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Modern-day Man City leave hapless predecessors in shade : From laughing stock to winning machine

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Published Time: 13.05.2024 - 14:40:55 Modified Time: 13.05.2024 - 14:40:55

Pep Guardiola has helped transform club once shot through with ineptitude into epitome of slick, smart success Getty Images/Stephanie Meek Twenty five years ago this month, even as the club down the road were registering English football’s first-ever Treble, Manchester City were engaged in the League One play-off final against Gillingham

Pep Guardiola has helped transform club once shot through with ineptitude into epitome of slick, smart success

: Getty Images/Stephanie Meek

Twenty five years ago this month, even as the club down the road were registering English football’s first-ever Treble, Manchester City were engaged in the League One play-off final against Gillingham. 

Almost precisely three years before that, on the last day of the season in May 1996 they had been relegated from the Premier League after their manager Alan Ball had instructed his team to play for a draw in the mistaken belief that a point was all that was required to stay up. 

In March 1972, meanwhile, as City sat four points clear at the top of the First Division, their manager Malcolm Allison paid out a then club record fee of £200,000 to sign Rodney Marsh from Queens Park Rangers. This, Allison insisted, was the final piece in a championship-winning jigsaw. By May 1972, with Marsh simply adding confusion to the front line, City ended up fourth.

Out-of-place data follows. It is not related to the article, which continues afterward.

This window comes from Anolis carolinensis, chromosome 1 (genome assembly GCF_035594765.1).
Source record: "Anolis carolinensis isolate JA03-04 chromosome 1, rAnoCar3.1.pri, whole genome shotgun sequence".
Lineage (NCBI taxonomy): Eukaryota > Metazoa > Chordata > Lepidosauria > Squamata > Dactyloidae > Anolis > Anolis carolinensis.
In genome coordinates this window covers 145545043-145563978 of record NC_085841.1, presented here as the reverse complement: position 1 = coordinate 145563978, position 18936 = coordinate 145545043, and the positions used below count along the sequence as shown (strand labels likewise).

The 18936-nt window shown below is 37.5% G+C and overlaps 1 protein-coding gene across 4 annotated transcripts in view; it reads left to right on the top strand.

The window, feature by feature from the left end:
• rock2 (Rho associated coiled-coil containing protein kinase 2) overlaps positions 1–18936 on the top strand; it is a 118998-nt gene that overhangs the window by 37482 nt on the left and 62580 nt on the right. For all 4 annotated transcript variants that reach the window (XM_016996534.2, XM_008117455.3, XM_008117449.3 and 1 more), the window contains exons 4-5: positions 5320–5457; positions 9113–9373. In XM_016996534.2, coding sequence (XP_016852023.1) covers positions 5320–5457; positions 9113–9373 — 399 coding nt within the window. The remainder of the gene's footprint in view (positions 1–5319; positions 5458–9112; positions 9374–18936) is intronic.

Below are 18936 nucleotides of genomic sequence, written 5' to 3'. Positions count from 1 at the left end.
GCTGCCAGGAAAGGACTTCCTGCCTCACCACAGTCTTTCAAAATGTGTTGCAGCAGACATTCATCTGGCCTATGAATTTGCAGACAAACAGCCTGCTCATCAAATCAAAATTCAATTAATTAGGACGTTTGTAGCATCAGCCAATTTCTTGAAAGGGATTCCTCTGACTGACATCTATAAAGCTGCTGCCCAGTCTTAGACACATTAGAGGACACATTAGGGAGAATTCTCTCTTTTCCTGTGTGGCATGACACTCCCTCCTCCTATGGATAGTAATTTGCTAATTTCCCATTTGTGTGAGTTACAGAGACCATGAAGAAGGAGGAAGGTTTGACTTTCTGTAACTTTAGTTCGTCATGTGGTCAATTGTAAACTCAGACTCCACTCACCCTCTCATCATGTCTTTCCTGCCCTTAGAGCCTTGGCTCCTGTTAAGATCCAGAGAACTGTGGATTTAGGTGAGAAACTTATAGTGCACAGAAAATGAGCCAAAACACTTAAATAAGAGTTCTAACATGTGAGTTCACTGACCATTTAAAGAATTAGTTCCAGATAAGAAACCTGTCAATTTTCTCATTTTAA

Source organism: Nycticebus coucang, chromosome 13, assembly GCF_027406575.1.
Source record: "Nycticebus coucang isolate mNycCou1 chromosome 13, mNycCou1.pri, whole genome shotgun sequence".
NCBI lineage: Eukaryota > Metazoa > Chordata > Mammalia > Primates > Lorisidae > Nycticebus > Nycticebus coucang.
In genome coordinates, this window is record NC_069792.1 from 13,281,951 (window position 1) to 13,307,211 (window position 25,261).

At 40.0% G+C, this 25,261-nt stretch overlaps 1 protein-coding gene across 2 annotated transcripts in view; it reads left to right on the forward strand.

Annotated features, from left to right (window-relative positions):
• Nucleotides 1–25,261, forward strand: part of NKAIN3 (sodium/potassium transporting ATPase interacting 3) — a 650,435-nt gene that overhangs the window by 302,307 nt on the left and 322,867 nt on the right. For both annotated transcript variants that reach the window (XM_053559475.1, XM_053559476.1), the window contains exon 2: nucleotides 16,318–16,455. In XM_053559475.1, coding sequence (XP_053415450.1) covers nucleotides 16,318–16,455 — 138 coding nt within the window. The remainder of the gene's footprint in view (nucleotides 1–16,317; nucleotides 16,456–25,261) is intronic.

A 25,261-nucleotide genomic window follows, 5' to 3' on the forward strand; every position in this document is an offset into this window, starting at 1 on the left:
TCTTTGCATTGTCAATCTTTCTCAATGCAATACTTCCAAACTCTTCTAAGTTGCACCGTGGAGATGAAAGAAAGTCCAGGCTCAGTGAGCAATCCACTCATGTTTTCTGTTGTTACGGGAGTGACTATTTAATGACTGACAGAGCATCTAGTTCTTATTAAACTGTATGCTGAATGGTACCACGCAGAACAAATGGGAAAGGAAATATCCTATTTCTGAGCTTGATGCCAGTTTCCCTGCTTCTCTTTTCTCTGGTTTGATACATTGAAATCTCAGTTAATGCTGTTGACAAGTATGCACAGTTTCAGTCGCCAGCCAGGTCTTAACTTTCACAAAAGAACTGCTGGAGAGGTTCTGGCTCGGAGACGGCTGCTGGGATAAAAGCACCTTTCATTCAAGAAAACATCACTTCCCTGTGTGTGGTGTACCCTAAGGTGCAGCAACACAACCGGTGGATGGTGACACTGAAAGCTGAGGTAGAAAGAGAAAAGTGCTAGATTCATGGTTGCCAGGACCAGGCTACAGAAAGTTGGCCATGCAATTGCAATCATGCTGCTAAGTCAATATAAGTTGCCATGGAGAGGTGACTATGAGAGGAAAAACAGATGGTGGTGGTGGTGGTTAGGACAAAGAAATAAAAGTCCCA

But while 1999 and all that is now a chastening reminder of United’s decline, for City all those Theatre of Base Comedy moments of the past are a foreign country indeed. In May 2024, those times seem impossible to reconcile with a side heading smoothly and seamlessly to a fourth Premier League title on the bounce. 

Where once this was a club shot through with incompetence and ineptitude, now it is the epitome of slick, modern, smart success.

Sure, the vociferous away fans packed into the Putney End at Craven Cottage on Saturday lunchtime may have enjoyed themselves reprising the “we’re not really here” chant first sung, with self-conscious irony, in those long lost League One days. 

But what they were watching on the pitch was about as close to Ball hearing from the stands that Southampton were losing and telling his players to ease up as, well, Erik ten Hag’s United are to Sir Alex Ferguson’s.

: Getty Images/Stephanie Meek

Everything worked for City against Fulham. As their manager Pep Guardiola said, this is a team of individuals who seem to enjoy the pressure of a title race. Led by the imperious Rodri, a player who has not tasted defeat in any football match since Spain lost to Scotland in March, nobody in light blue looked remotely cowed by responsibility. 

From their goalkeeper, smothering Fulham’s only chance with ease, through a back four rarely troubled, through a brilliant midfield of grit, determination and skill, they are a team that appears to have every eventuality covered. So good are they, they could even afford an off day from their main finisher Erling Haaland.

That Guardiola has such weaponry at his disposal is a reflection of the excellence of the City recruitment system. Take Josko Gvardiol. Brought in as a full-back for the future, the Croatian was not cheap. But the £77.6 million City paid RB Leipzig for his services already looks a lot better value than the £200,000 forked out for Marsh half a century before. 

Far from being, as Marsh was all those years ago, intimidated by the scale of the task as City seek out another double, Gvardiol has hit the ground running, providing six goals to the title charge since March. He scored twice against Fulham: the first completing a Messi-like slalom in from the left wing, the second a poacher’s snipe at the far post.

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